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The Periodic Round Table is a unique three-dimensional model of the Periodic Table, and an elegant spatial arrangement of the chemical elements that is symmetrical and mathematical. It possesses a high degree of order because it is based exclusively on the system of ideal electronic configuration, which in turn is the basis of periodicity among the elements. In the Periodic Round Table the electron shells are filled in the same order as the elements themselves appear, demonstrating a holistic relationship between the chemistry of the elements and the orbital descriptions of their electrons. It is the ultimate refinement of Mendeleev's scheme, and an educational tool that will take us into the twenty-first century and beyond.

The Periodic Table is presented in such a way that the technical details do not obstruct your appreciation of the beauty of this concept; it is more than a mound of data, it is a veritable icon of our knowledge of the universal order. The handcrafted models of the Periodic Round Table are made of naturally finished hardwood, permanently branded symbols and atomic numbers of the elements and attractively packaged in a giftable box. Included with each unit is a concise explanation of the reasoning behind the Periodic Round Table. We have recently updated the Periodic Round Table to include newly approved symbols for elements up to atomic number 109.


Why do we need three dimensions when all the information on the Periodic Table can be displayed in the two dimensional periodic table? While the flat chart may have mathematical regularity, the Periodic Round Table has that plus cylindrical symmetry which directly displays the underlying quantum orbitals. In other words, the Periodic Round Table is a circular map of the system of electronic configuration that can tell us more about the ordering of the elements than a planar chart.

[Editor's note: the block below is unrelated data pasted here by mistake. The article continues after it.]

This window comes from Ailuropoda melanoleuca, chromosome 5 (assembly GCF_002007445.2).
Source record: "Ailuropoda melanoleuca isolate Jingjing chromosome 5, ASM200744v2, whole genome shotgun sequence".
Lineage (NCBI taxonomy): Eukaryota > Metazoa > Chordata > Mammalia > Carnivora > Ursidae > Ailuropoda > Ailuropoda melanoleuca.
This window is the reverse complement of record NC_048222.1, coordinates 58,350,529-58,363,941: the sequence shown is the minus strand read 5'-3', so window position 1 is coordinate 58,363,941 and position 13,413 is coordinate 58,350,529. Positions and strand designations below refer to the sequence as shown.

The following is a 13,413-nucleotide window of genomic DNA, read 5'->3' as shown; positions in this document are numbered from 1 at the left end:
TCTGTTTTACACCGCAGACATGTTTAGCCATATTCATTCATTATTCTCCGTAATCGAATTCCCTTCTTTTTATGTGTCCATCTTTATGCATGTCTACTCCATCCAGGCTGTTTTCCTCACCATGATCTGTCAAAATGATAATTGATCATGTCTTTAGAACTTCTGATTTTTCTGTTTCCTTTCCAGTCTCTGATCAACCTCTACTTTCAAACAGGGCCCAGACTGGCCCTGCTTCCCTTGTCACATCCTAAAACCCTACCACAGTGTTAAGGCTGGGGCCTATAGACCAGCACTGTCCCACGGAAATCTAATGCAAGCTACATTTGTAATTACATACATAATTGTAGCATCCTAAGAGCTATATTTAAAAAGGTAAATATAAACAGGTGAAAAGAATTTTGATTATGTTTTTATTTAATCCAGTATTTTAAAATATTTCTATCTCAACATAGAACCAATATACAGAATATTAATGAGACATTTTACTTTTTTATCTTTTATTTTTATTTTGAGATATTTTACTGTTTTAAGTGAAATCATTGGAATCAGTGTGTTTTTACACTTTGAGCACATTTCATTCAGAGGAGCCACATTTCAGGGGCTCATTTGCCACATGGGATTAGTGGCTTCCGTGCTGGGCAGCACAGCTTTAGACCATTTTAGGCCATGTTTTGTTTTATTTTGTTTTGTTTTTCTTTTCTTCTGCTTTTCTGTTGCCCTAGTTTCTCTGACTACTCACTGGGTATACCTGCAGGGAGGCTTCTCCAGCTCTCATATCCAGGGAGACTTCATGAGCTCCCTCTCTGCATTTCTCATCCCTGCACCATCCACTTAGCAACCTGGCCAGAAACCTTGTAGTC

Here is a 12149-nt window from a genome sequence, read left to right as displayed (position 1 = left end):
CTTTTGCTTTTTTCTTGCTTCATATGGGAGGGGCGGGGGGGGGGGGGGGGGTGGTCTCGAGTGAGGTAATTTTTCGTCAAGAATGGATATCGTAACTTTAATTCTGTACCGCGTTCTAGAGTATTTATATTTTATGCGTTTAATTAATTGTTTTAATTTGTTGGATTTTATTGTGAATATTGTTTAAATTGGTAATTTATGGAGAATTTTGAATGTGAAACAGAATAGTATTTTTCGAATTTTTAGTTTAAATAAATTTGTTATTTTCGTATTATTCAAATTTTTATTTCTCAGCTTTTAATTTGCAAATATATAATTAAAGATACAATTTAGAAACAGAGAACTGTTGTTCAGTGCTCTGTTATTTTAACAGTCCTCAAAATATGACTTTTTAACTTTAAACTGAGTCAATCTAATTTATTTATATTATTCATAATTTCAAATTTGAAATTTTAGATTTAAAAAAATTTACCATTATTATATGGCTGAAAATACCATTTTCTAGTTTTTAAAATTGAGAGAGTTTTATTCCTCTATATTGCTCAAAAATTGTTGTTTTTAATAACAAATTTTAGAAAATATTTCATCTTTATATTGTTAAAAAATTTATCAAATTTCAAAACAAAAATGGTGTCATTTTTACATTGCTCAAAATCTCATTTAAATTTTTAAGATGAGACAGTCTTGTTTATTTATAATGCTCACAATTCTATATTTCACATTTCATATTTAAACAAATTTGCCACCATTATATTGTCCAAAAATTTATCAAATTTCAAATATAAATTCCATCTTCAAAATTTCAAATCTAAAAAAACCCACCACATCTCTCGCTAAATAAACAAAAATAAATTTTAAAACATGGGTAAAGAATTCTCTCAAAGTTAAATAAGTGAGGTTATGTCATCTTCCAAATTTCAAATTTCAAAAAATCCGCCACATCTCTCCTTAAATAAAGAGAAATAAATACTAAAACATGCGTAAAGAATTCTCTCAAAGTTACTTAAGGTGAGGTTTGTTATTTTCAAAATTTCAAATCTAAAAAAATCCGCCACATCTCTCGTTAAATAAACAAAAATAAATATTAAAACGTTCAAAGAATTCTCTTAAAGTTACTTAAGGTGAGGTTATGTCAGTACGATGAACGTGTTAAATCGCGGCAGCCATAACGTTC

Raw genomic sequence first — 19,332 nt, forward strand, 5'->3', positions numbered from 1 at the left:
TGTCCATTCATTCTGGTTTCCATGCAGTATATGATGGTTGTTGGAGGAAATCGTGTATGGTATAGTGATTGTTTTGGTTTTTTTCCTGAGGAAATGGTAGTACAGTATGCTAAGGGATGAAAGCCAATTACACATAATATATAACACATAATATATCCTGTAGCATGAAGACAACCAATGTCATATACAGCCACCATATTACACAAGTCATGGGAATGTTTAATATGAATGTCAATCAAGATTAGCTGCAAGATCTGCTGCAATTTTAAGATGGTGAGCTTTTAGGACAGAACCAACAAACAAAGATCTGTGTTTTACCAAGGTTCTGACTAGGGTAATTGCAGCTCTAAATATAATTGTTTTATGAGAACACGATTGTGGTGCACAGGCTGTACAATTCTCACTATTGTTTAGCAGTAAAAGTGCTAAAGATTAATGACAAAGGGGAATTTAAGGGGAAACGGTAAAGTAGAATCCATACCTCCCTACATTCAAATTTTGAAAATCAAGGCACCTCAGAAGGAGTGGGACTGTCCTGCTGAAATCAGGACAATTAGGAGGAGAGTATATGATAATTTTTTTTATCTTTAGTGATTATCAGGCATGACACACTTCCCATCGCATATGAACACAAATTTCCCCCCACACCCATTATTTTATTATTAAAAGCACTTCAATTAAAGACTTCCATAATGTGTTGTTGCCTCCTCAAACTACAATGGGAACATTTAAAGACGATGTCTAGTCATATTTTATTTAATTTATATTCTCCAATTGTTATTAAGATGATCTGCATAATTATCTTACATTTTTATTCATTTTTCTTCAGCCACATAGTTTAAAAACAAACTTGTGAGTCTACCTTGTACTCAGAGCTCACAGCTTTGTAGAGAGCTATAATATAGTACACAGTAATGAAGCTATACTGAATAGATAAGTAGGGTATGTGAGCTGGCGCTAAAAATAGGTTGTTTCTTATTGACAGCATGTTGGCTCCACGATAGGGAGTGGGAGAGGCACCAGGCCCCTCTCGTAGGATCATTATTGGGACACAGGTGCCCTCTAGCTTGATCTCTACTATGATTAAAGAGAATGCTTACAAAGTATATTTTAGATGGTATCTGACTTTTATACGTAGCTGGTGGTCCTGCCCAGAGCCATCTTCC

The third dimension of the Periodic Round Table – its central axis – is infinitely extensible in space, dramatizing the fact that here the lanthanide and actinide elements have found their true place in the order of things. Should there ever be elements discovered of atomic number greater than 120, the Periodic Round Table would gain another disc at the bottom in which we would locate any further elements. Such a new period (period nine) would be characterized by the filling of a "g" electron shell having a radius one unit greater than the present base ring (period eight). This may actually happen in the next century, since elements up to 112 have already been found.
However, the real value of the Periodic Round Table is more cultural than scientific. The Periodic Round Table has the power to inspire awe regarding the progress mankind has made in understanding matter at the elemental level. This was the spiritual goal of the alchemists and it has finally been achieved. The spaces on the Periodic Table have all been filled (and then some). Now it is time to refine the overall shape of the Table to the perfect form suggested by the concept of electronic configuration. Science can adopt the Periodic Round Table as the final word on the massive cultural achievement which began in the smoky fires of the Bronze age and is ending in the nuclear reactors of the twentieth century. Only in this way can we truly symbolize the triumph of knowledge over chaos.